Our Milky Way galaxy is harboring somewhere between 100 billion and 200 billion stars. That can mean only one thing: the galaxy is incredibly big! According to the astronomers’ measurements, our Milky Way galaxy has a diameter of 100,000 light-years across. This means that a human lifetime isn’t enough to travel from one edge to another in a spacecraft that hurtles at the speed of light if such a machine would somehow be invented.
But out there in the Universe, there are other structures that are even bigger than a galaxy. Dozens of times bigger! We can consider galaxy clusters and superclusters, for instance. But what if two galaxy clusters collide with each other?.
Shockwave resulting from galaxies clusters’ collision is 60 times bigger than the Milky Way
According to SciTechDaily.com, two galaxy clusters collided roughly a billion years ago, generating a shockwave so huge that it makes our Milky Way galaxy pale by comparison. A burst of particles was also created by the tremendous cosmic event. Radio waves are further generated by particles, as they travel through space at very high speed.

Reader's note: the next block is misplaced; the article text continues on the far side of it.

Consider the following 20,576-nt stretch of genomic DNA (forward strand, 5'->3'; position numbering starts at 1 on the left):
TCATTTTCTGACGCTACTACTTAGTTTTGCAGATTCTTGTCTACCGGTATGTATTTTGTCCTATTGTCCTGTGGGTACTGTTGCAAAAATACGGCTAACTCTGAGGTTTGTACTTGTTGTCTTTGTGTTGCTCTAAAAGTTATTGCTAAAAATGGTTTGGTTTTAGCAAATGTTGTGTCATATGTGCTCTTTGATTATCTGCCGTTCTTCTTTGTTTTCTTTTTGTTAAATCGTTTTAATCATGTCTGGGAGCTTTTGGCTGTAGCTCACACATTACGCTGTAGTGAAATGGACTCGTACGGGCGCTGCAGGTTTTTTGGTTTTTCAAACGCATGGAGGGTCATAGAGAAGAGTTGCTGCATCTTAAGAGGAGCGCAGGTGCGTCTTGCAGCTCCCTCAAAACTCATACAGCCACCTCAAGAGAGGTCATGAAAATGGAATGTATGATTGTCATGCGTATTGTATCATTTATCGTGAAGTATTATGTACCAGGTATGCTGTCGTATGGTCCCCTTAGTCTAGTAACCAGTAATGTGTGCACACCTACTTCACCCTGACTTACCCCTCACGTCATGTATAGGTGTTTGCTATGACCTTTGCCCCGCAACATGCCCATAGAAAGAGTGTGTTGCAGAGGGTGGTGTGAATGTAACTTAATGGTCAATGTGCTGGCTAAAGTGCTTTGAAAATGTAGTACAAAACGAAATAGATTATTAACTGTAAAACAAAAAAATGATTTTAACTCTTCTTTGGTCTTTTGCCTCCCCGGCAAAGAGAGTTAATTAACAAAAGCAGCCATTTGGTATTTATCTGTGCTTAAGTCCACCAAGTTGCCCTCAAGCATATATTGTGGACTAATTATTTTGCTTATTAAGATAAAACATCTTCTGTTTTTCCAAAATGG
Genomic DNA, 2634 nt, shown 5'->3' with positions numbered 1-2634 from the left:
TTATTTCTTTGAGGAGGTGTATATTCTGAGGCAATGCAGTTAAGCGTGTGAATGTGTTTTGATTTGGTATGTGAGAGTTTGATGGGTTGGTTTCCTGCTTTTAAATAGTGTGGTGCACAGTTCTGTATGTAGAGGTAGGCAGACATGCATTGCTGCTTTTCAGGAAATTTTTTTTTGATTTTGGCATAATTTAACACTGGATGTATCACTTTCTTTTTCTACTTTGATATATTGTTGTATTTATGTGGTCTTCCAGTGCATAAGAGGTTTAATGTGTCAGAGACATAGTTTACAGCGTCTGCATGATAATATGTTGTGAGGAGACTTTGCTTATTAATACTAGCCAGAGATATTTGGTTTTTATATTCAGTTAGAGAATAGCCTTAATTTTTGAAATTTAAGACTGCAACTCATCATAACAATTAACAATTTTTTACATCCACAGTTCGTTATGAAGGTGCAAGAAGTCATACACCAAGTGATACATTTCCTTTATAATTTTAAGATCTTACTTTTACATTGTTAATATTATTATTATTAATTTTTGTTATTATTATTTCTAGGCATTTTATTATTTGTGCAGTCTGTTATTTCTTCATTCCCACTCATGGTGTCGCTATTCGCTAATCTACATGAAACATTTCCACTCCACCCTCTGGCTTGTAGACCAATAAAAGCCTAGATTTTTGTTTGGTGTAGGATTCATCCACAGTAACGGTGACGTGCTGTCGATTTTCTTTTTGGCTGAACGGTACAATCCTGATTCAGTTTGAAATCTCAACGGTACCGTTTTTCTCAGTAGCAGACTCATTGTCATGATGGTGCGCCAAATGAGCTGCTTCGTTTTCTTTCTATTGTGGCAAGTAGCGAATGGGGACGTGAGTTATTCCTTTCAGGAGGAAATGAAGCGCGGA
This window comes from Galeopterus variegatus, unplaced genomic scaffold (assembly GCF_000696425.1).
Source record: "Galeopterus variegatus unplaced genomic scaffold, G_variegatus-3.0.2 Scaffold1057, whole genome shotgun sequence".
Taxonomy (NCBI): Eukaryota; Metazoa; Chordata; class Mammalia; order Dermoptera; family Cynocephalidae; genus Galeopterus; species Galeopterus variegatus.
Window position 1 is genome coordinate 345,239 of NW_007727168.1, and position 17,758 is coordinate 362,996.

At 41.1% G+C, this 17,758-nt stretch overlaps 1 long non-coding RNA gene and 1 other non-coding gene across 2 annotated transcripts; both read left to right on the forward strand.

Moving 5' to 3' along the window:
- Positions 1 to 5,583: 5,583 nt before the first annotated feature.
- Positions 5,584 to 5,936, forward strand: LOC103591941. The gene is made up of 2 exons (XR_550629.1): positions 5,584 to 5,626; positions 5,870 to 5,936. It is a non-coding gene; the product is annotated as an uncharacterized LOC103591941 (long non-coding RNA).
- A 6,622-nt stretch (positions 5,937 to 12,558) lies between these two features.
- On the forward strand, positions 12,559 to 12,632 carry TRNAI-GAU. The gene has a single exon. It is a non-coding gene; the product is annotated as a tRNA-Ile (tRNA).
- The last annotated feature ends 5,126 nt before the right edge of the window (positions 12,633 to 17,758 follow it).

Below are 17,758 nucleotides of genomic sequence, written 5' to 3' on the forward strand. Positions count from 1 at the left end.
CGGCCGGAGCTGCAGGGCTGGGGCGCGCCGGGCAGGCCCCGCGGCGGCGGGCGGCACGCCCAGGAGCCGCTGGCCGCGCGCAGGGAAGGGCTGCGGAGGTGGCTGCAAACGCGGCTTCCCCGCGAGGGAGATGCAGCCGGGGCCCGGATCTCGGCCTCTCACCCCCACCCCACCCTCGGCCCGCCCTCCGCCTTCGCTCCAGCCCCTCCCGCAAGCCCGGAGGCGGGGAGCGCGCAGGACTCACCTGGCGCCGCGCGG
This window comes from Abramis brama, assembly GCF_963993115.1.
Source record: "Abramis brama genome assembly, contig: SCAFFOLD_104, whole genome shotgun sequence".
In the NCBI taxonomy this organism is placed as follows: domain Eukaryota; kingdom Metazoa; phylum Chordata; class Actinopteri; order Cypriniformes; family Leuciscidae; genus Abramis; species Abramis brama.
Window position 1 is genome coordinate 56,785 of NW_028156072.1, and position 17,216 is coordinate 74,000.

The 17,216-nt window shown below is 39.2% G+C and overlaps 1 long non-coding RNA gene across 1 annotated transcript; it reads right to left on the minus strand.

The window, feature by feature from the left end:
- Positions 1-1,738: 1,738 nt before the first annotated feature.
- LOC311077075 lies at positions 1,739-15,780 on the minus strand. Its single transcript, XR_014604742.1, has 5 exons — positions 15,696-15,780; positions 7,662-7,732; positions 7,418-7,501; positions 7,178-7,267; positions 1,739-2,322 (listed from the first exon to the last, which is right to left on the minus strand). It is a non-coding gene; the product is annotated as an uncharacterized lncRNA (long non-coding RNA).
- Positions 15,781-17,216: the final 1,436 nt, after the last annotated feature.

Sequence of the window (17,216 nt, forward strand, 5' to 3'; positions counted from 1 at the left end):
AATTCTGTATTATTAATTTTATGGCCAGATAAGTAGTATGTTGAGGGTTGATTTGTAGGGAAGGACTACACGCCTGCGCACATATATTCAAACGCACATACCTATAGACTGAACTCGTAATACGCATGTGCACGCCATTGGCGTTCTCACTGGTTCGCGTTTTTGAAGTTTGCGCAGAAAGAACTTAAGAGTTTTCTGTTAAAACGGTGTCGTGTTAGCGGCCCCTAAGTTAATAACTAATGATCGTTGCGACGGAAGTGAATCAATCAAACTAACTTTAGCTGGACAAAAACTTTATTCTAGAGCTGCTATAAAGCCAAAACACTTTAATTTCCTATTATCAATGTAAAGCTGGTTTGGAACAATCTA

The merger of the two galaxy clusters was on its way to creating Abell 3667, meaning a supercluster. Professor Francesco de Gasperin along with his team from the University of Hamburg and INAF analyzed the collision and concluded that it was one of the most energetic events in the Universe since the Big Bang itself.
Francesco de Gasperin explains as Phys.org quotes:
The shock waves act as giant particle accelerators and accelerate electrons almost to the speed of light. When these fast electrons cross a magnetic field, they emit long-wave radiation that can be observed with the help of radio telescopes. The shock waves are threaded by an intricate pattern of bright filaments that trace the location of giant magnetic field lines and the regions where electrons are accelerated.
In the end, maybe it’s time for all of us to realize how small we truly are in the Universe.